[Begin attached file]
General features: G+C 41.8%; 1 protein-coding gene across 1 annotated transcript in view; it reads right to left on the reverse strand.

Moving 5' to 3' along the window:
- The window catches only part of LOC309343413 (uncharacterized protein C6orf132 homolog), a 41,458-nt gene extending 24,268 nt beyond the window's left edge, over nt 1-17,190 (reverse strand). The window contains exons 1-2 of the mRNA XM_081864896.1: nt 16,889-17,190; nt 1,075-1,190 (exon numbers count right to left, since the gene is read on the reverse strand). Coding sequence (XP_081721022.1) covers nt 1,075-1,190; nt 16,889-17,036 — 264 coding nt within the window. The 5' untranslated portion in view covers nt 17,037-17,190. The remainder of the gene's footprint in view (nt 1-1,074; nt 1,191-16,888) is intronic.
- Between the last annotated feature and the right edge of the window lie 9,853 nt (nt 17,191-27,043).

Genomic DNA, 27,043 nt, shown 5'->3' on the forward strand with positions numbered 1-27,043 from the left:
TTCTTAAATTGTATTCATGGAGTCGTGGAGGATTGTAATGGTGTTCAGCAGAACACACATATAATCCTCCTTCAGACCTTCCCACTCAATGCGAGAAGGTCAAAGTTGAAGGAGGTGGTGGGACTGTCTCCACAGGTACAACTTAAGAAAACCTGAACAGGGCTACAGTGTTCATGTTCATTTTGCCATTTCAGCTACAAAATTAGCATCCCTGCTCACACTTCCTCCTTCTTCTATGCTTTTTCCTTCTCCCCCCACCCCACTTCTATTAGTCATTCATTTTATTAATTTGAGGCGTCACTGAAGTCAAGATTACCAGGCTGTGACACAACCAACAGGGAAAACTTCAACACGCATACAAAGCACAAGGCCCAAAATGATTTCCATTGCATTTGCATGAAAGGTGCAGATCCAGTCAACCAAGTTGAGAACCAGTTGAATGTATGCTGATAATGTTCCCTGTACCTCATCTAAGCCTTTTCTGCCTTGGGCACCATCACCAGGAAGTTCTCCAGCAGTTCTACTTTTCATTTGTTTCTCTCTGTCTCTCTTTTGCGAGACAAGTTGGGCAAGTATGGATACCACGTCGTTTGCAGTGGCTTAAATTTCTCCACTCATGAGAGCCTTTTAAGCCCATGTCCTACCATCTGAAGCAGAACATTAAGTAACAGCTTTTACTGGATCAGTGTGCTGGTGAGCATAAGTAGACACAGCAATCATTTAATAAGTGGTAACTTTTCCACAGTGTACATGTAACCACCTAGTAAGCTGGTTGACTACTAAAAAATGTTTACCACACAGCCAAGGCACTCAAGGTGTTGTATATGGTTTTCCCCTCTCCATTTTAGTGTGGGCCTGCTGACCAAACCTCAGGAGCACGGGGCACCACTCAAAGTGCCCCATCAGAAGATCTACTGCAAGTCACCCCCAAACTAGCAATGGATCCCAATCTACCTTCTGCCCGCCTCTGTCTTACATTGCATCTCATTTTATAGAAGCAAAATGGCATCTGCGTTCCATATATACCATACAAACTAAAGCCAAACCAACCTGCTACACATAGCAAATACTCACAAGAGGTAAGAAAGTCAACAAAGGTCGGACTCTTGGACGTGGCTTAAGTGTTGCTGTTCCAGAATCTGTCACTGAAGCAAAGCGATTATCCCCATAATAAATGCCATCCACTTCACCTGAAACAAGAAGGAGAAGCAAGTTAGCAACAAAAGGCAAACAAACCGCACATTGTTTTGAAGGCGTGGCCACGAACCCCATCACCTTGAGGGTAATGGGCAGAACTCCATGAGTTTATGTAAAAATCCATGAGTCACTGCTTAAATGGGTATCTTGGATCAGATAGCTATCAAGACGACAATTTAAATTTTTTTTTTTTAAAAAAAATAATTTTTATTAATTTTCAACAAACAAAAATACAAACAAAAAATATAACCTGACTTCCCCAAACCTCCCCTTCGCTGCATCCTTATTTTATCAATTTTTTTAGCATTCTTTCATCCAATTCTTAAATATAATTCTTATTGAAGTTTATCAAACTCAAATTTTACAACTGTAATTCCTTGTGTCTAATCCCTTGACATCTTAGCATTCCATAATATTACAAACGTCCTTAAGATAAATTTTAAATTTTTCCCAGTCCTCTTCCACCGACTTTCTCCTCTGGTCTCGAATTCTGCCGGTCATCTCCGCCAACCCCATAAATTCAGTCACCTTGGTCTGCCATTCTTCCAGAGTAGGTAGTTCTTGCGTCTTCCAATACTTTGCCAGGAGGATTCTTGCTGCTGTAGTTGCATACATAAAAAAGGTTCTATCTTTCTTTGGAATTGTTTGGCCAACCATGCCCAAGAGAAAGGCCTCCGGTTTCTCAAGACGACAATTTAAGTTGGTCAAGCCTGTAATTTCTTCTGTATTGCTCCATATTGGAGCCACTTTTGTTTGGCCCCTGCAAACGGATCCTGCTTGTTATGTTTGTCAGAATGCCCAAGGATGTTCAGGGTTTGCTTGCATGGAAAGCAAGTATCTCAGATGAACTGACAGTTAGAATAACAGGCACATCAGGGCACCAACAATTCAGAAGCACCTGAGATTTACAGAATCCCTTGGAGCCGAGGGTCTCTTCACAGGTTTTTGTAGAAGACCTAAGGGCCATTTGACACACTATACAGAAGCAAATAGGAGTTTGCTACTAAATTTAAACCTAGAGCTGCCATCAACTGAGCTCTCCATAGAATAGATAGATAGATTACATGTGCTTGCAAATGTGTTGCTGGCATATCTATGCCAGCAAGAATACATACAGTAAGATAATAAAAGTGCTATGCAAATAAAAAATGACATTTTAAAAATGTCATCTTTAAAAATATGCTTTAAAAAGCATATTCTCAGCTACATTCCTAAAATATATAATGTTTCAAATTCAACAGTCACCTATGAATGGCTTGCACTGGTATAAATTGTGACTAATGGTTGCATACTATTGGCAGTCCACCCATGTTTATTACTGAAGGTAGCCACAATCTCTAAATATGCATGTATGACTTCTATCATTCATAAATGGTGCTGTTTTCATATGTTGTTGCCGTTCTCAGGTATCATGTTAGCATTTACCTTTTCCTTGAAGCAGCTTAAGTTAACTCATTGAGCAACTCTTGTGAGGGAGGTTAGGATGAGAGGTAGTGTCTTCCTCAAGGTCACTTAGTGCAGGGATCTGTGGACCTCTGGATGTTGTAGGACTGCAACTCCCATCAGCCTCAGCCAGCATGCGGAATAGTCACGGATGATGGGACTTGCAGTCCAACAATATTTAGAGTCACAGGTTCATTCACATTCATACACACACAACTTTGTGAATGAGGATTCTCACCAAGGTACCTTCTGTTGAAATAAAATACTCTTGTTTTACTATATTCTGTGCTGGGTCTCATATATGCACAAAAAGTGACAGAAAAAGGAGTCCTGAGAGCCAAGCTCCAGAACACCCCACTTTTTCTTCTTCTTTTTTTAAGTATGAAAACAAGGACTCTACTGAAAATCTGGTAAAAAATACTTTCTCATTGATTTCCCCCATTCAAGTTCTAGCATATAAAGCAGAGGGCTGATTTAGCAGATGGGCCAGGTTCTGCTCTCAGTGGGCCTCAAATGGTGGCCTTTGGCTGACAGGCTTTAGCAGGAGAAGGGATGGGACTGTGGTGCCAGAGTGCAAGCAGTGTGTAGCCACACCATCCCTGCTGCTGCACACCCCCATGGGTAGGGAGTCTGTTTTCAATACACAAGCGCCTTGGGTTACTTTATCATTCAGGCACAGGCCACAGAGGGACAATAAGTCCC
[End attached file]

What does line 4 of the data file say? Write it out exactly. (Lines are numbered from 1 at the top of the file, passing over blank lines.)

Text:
- Between the last annotated feature and the right edge of the window lie 9,853 nt (nt 17,191-27,043).